Animals

Some Interesting Facts About Cats and Their Behavior

June 13, 2018

The behavior of cats is mostly misunderstood, even by highly experienced cat owners. If there’s one trait that cat owners enjoy most, its the independent nature of their little feline friends. We should feel honored when a cat decides to give us the time of day. Any cat gleefully asking for a head rub or a belly scratch is too much to resist for most cat lovers.

Have you ever looked at your cat and wondered what your cherished pet is thinking? Or questioned why cats do what they do and act as they act? Cats can be a mystery. However, much of their behavior can be easily understood if you know the reasons behind it. Being pet owners, it’s part of our job to learn how to better care for our beloved cats. Here are some general cat facts provided by Ritely that should help bring you closer to your little feline friend.

Eyes:


Many people believe that cats are colorblind. This is a big misconception, and in fact, cats can see most colors except for oranges and reds. The colors that they can see are less intense than the shades that humans can see, but they can see color. Other than being mildly colorblind, felines have excellent eyesight. Their eyes are so precise that they can target a place to jump and land precisely on that target. They can also see extremely well at night because a mirror-like membrane in their eyes reflects any light in the area. This reflected light helps felines to see exceptionally well at night and in dark areas.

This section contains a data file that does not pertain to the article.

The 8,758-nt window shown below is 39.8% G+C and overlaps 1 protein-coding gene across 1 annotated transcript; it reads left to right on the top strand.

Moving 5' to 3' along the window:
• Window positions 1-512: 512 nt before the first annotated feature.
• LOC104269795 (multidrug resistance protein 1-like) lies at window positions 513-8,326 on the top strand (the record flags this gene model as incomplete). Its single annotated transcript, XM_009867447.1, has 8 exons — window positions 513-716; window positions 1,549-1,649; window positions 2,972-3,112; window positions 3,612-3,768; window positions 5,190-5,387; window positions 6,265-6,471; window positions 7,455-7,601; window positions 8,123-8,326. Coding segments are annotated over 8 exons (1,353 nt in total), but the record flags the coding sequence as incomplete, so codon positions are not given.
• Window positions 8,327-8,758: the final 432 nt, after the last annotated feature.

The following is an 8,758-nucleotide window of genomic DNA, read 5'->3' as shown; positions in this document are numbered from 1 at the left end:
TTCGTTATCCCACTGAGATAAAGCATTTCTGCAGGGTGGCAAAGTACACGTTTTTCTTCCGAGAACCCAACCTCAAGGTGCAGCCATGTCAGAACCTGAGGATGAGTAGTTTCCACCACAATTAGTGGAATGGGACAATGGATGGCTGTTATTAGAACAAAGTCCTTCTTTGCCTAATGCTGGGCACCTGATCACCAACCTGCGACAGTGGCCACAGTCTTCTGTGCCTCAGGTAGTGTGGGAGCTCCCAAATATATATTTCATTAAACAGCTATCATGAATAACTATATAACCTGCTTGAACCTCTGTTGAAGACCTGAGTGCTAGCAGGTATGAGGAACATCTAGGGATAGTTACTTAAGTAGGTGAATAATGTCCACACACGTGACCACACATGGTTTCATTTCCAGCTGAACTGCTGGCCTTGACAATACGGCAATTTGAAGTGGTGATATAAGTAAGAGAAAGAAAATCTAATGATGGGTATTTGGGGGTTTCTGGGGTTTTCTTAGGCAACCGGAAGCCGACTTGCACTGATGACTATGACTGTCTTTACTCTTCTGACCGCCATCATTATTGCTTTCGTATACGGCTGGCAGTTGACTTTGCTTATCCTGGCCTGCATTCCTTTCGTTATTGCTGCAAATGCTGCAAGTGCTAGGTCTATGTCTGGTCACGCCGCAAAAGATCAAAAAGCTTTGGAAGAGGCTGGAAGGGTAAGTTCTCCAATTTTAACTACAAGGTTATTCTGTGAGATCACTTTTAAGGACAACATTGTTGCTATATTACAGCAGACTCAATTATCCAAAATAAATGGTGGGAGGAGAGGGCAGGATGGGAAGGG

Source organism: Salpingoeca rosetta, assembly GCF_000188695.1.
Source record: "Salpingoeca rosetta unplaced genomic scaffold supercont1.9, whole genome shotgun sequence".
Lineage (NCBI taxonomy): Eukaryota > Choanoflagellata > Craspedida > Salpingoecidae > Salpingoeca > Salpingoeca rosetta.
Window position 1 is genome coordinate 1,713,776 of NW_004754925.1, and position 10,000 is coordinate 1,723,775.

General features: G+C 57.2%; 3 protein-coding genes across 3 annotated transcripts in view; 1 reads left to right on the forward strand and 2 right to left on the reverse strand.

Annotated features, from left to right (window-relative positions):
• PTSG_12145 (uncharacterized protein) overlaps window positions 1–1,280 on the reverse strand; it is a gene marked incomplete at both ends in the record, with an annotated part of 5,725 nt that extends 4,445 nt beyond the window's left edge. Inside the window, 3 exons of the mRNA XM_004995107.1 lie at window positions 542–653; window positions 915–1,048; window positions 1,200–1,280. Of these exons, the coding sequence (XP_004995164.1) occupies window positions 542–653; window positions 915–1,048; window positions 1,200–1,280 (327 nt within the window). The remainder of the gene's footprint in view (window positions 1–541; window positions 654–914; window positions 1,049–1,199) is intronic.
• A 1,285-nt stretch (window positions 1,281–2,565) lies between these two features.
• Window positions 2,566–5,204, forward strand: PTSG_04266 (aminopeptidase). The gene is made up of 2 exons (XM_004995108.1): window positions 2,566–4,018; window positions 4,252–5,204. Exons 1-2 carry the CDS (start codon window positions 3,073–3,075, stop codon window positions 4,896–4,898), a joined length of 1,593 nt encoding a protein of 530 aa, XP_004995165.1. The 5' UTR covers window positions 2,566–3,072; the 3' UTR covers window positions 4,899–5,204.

Nose:


Cats have extremely powerful noses thanks to a unique organ located behind their teeth called The Jacobson’s Organ. In addition to their already powerful sense of smell, this organ helps cats to have a sense of smell that is 14 times stronger than a human’s sense of smell. The Jacobson’s Organ not only increases a feline’s sense of smell, but it also helps cats to analyze a scent. Cats tend to make a funny face when they use this organ, so don’t be offended if your kitty makes a grimacing face after smelling something.

Whiskers:


Whiskers on a cat’s face are long, flexible hairs that are located on their eyebrows and whisker pads. The whisker pads usually have four rows of whiskers on each side, with about 24 whiskers in total located on a feline’s face. Whiskers are a handy tool for our feline friends, as they help them with navigation and width judgment.

Navigation:

Whiskers are sensitive to moving air, which helps cats to recognize if there is something in their way. For example, if a cat is in a dark basement an obstruction to the cat’s path will change the movement of air around it. The whiskers will sense this change in the air current, and the cat will recognize if there is something in its way.

Width Judgment:


Whiskers have deep roots that lie close to nerve endings on a cat’s face. If something touches its whiskers, a cat will feel pressure on its whiskers. Also, a cat’s whiskers are about the same width as its body. For this reason, cats will use their whiskers to gauge the distance between an openings to see if it can fit through the tight space.

Tongue: